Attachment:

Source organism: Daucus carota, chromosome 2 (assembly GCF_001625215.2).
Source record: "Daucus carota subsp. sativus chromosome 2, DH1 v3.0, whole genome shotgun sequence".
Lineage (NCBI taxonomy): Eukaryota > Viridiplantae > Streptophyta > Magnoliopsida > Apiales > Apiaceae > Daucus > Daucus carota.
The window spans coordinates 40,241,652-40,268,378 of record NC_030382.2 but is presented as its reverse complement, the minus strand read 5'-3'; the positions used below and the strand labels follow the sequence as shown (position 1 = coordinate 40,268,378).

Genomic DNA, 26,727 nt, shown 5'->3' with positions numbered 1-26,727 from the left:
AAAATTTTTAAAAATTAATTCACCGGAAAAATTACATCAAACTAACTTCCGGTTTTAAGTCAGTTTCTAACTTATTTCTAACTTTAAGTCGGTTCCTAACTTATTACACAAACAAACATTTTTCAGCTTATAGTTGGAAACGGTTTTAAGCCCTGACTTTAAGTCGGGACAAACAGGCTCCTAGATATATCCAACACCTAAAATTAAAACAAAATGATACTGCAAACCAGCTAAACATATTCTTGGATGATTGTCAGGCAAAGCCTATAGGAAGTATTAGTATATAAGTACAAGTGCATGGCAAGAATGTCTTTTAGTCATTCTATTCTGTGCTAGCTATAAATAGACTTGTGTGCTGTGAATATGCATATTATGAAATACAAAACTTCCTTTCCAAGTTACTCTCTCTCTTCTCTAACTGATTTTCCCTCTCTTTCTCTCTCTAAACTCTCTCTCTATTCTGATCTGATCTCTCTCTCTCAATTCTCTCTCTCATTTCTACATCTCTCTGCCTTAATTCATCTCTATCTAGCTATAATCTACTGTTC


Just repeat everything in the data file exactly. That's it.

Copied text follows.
Source organism: Daucus carota, chromosome 2 (assembly GCF_001625215.2).
Source record: "Daucus carota subsp. sativus chromosome 2, DH1 v3.0, whole genome shotgun sequence".
Lineage (NCBI taxonomy): Eukaryota > Viridiplantae > Streptophyta > Magnoliopsida > Apiales > Apiaceae > Daucus > Daucus carota.
The window spans coordinates 40,241,652-40,268,378 of record NC_030382.2 but is presented as its reverse complement, the minus strand read 5'-3'; the positions used below and the strand labels follow the sequence as shown (position 1 = coordinate 40,268,378).

Genomic DNA, 26,727 nt, shown 5'->3' with positions numbered 1-26,727 from the left:
AAAATTTTTAAAAATTAATTCACCGGAAAAATTACATCAAACTAACTTCCGGTTTTAAGTCAGTTTCTAACTTATTTCTAACTTTAAGTCGGTTCCTAACTTATTACACAAACAAACATTTTTCAGCTTATAGTTGGAAACGGTTTTAAGCCCTGACTTTAAGTCGGGACAAACAGGCTCCTAGATATATCCAACACCTAAAATTAAAACAAAATGATACTGCAAACCAGCTAAACATATTCTTGGATGATTGTCAGGCAAAGCCTATAGGAAGTATTAGTATATAAGTACAAGTGCATGGCAAGAATGTCTTTTAGTCATTCTATTCTGTGCTAGCTATAAATAGACTTGTGTGCTGTGAATATGCATATTATGAAATACAAAACTTCCTTTCCAAGTTACTCTCTCTCTTCTCTAACTGATTTTCCCTCTCTTTCTCTCTCTAAACTCTCTCTCTATTCTGATCTGATCTCTCTCTCTCAATTCTCTCTCTCATTTCTACATCTCTCTGCCTTAATTCATCTCTATCTAGCTATAATCTACTGTTC